The first “educator equity lab” that’s designed to show how states can ensure equitable access to high-quality teachers across schools was hosted at Jackson State University in Jackson, Miss. on Tuesday by the U.S. Department of Education and the Mississippi education department.
The lab is part of the federal Education Department’s effort to close what it called “existing equity gaps” when it comes to teacher distribution. Starting in July 2014, the department has been calling on states to submit plans for ensuring that disadvantaged students are not taught by inexperienced, unqualified, or out-of-field teachers at higher rates than other children.
Mississippi’s plan includes the following strategies:
- Providing differentiated interventions with schools where there is a major “equity gap” in terms of teacher distribution;
- Redesigning teacher and principal preparation programs in order to connect them more strongly with professional evaluations;
- Enhancing resources to support implementation of the state’s academic standards, assessments, and multiple pathways to high school graduation.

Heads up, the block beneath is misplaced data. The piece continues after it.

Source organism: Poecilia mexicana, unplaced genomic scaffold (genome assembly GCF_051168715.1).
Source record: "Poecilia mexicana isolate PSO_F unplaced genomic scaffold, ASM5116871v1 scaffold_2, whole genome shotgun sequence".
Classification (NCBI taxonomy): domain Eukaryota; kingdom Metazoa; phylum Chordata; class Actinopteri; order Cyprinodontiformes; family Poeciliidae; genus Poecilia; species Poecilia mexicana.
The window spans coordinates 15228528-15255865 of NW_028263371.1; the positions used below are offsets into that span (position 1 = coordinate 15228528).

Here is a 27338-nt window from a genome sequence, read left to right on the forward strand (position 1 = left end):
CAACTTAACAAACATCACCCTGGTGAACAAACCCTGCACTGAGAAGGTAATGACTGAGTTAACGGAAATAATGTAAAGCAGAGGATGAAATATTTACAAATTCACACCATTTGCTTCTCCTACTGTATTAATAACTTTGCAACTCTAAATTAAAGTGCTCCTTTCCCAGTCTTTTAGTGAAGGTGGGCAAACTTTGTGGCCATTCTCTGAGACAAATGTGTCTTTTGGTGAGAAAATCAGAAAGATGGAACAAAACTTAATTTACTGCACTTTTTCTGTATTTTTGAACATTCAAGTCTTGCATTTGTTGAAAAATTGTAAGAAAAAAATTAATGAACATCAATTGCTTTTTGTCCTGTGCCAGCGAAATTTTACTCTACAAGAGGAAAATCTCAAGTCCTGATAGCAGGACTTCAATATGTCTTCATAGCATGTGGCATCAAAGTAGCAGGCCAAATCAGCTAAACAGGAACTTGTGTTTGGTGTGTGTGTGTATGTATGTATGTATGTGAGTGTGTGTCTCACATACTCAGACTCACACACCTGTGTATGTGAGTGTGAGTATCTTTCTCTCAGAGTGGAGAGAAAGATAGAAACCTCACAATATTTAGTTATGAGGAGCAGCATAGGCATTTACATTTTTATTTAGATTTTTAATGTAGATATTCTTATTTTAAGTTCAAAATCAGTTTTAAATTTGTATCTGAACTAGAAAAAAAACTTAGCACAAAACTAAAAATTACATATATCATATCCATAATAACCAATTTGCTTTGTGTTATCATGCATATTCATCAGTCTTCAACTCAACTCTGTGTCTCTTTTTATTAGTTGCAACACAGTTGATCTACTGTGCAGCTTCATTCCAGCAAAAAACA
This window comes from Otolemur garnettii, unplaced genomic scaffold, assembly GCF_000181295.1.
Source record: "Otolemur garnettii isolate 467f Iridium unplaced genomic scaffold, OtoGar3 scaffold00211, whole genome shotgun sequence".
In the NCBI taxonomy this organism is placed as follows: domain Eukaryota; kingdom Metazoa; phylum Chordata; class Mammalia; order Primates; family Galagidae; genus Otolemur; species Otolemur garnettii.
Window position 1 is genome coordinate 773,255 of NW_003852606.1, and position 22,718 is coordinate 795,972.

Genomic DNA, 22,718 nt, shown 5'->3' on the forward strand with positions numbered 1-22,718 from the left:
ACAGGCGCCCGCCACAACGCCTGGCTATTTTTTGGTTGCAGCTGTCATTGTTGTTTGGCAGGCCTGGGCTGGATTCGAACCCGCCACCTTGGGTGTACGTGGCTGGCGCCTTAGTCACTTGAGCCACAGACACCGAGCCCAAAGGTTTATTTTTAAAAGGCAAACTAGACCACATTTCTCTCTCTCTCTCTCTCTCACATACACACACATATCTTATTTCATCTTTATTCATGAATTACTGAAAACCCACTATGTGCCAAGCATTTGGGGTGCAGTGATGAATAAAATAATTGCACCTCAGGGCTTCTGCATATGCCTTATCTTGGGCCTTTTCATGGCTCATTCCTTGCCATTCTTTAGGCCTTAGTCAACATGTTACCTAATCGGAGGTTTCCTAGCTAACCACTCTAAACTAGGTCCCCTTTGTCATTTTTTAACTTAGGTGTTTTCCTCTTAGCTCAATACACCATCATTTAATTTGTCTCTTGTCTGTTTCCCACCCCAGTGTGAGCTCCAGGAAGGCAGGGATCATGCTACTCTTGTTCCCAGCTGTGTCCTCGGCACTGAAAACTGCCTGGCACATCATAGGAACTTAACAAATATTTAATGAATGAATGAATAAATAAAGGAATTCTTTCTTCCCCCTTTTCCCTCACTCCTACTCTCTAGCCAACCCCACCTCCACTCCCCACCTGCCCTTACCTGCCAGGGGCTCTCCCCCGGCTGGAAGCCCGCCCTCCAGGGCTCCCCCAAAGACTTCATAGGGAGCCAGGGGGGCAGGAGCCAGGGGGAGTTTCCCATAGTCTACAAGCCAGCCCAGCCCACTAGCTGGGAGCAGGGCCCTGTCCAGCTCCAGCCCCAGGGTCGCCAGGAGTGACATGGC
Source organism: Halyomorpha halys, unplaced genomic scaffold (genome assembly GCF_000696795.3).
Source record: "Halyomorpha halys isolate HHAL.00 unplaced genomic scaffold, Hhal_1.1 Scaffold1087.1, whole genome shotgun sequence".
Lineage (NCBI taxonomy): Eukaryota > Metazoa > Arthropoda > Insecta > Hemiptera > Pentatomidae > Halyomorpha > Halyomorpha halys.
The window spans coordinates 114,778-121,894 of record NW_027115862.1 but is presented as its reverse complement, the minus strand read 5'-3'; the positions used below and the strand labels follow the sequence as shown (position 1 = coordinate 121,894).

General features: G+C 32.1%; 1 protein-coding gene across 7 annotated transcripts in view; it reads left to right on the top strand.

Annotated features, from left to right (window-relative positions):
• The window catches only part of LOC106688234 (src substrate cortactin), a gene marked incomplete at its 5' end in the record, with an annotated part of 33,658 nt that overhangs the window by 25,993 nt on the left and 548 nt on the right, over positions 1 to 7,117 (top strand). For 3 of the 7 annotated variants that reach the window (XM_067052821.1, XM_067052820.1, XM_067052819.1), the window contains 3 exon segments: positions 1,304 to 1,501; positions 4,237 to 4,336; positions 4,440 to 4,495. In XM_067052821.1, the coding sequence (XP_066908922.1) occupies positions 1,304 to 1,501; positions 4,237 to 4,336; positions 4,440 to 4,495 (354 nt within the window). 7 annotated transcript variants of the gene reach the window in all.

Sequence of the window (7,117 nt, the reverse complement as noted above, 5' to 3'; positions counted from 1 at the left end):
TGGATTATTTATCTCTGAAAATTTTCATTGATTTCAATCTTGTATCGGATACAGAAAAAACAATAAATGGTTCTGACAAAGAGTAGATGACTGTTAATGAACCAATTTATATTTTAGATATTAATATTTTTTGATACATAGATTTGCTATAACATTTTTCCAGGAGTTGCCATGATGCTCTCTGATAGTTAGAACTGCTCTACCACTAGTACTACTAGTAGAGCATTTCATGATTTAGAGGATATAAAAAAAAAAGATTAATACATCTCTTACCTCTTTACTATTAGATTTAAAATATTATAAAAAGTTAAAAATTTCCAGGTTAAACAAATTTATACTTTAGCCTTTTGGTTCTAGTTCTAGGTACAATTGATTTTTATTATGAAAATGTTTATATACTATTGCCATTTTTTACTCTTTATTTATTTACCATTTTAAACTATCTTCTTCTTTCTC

Data submitted by the state indicates that “high-poverty and minority students are disproportionately located in the lowest-performing schools, which have half as many highly-effective and 1.5 times as many ineffective teachers as the high-performing schools,” according to a statement released by the U.S. Education Department Tuesday.
“It is our plan to ensure that all students have equal access to high-quality instruction. In fact, ensuring that every school has effective teachers and leaders is one of State Board of Education’s top five goals,” Mississippi Superintendent Carey Wright said in a statement coinciding with the educator equity lab.
The federal government has identified the teacher-equity gap as a major issue that states must address, and the department has been fielding and approving plans at a steady clip since the latter half of last year. Most recently, in mid-November, the Education Department approved nine states’ plans, bringing the total number of approved plans to 42. UPDATE: As of late December, the Education Department had approved teacher-equity plans for all 50 states, the District of Columbia, and Puerto Rico.
However, as we’ve noted previously, it’s unclear whether states will do a good job implementing these plans, and whether these plans consist at least in part of warmed-over ideas from past efforts. Montana schools chief Denise Juneau, for example, made it clear to the Education Department that district leaders, not the state, control the distribution of teachers.
Under the Every Student Succeeds Act, signed into law last December, states will have to stick with these teacher-equity plans. Many of the plans rely in part, but not completely, on the previous federal definition of a “highly qualified” teacher that under ESSA states no longer have to follow.